A year later, Howells moved into Pecourt’s home outside Paris. In the city, he ran La Boîte à Disques (pictured), a record shop specializing in European pressings and secondhand phonographs, and packed with tango recordings, sheet music, concert posters and the like.
“He was such an impassioned tangonisto,” Howells said. “He was always on the hunt for anything tango.”
By then, Pecourt and Piazzolla had been friends for decades, having met in the early 1950s while Piazzolla was in Paris studying classical composition. This was right around the time that Piazzolla was starting to single-handedly revolutionize the tango sound by incorporating oeuvres of jazz and classical.
In 1986, when Pecourt became eligible for social security, he retired, sold the shop and prepared his collection for transport to the couple’s new home in Happy Valley, a Portland suburb in Howells’s native Oregon.
For several years they flew back and forth to carefully pack the collection, filling two full-size shipping containers, one half-size container and various pieces of luggage. It never crossed Pecourt’s mind to lighten the load before the big move, Howells remembered with a laugh. “You don’t understand — he couldn’t part with anything, not even a loose screw!”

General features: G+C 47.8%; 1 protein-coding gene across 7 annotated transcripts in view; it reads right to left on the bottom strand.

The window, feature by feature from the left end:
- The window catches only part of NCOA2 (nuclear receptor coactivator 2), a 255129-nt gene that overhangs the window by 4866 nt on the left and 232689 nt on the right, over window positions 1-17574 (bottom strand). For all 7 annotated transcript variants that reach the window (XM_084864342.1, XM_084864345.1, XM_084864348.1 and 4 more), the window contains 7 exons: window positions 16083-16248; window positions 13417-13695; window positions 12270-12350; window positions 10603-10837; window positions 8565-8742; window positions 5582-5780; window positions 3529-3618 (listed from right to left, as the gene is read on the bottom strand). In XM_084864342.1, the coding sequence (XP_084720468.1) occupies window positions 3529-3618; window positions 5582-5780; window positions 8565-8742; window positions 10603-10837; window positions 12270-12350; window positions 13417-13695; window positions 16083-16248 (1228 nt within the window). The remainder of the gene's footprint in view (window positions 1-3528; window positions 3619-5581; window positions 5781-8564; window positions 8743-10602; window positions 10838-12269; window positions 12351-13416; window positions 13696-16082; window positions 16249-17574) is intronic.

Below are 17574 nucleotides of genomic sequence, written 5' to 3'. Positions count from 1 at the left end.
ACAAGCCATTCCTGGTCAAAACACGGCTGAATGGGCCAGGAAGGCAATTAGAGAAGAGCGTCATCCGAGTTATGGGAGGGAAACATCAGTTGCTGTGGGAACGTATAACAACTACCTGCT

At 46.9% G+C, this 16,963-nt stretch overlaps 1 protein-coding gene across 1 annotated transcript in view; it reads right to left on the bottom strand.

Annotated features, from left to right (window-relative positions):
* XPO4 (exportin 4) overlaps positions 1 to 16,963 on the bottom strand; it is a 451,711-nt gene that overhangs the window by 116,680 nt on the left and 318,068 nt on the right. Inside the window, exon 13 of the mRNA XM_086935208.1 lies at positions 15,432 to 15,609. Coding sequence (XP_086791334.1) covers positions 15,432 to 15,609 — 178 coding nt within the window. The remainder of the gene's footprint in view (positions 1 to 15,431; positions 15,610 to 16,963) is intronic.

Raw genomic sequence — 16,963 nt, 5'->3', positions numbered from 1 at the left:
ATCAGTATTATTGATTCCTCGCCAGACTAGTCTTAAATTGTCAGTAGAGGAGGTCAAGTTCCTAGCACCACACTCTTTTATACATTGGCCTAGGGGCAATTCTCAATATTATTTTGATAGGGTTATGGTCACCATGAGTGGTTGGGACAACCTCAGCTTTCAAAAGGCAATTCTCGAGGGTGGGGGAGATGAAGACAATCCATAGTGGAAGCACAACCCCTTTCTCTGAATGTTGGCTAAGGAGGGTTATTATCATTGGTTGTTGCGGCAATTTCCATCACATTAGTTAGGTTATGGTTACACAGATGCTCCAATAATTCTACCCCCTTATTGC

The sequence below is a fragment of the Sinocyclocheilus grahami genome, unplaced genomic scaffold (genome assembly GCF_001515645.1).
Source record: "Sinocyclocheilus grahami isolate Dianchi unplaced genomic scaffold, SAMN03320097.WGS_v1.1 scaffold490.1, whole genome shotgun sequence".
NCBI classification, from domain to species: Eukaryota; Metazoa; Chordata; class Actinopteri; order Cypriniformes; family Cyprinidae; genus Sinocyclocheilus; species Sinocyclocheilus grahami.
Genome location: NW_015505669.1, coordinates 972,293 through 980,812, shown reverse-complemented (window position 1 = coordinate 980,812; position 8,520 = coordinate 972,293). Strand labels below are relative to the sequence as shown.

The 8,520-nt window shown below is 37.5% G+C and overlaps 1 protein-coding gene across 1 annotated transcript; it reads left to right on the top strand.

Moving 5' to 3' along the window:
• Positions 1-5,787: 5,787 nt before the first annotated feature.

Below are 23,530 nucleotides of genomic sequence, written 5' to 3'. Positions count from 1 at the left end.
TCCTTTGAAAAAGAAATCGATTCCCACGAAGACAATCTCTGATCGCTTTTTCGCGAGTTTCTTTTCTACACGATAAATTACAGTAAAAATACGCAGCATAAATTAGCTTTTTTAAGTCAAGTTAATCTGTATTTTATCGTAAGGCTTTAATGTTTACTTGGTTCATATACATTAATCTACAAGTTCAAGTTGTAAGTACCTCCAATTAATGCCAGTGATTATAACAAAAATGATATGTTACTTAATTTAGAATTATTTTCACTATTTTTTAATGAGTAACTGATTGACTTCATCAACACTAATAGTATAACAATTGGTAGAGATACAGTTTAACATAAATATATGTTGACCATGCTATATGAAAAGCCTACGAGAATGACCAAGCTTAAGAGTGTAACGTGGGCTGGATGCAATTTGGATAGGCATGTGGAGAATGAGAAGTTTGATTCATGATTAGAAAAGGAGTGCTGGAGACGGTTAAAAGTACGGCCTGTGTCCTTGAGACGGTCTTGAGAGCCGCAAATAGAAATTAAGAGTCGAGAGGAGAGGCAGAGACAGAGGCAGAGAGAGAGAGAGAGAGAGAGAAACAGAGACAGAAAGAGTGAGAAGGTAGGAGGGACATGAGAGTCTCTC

For the remainder of his years, Pecourt’s collection would fill much of their new home’s 4,000 square feet of living space and garage.
The Piazzolla Archive: A Collection Within a Collection
After Pecourt died in 2008, Howells started thinking about liquidating his entire collection, which included all the Piazzolla items. “My own health was in decline, and I had become stifled with the stuff around me,” she said. “I needed to get my house back.” She also wanted more space for her growing collection of antique buttons.
To help assess the music collection and locate buyers, Howells reached out to a few of Pecourt’s contacts, namely Aslan and also Larry Hawes, a phonograph collector who lived in Seattle. Turns out, Hawes knew Seubert through a closely knit group of collectors.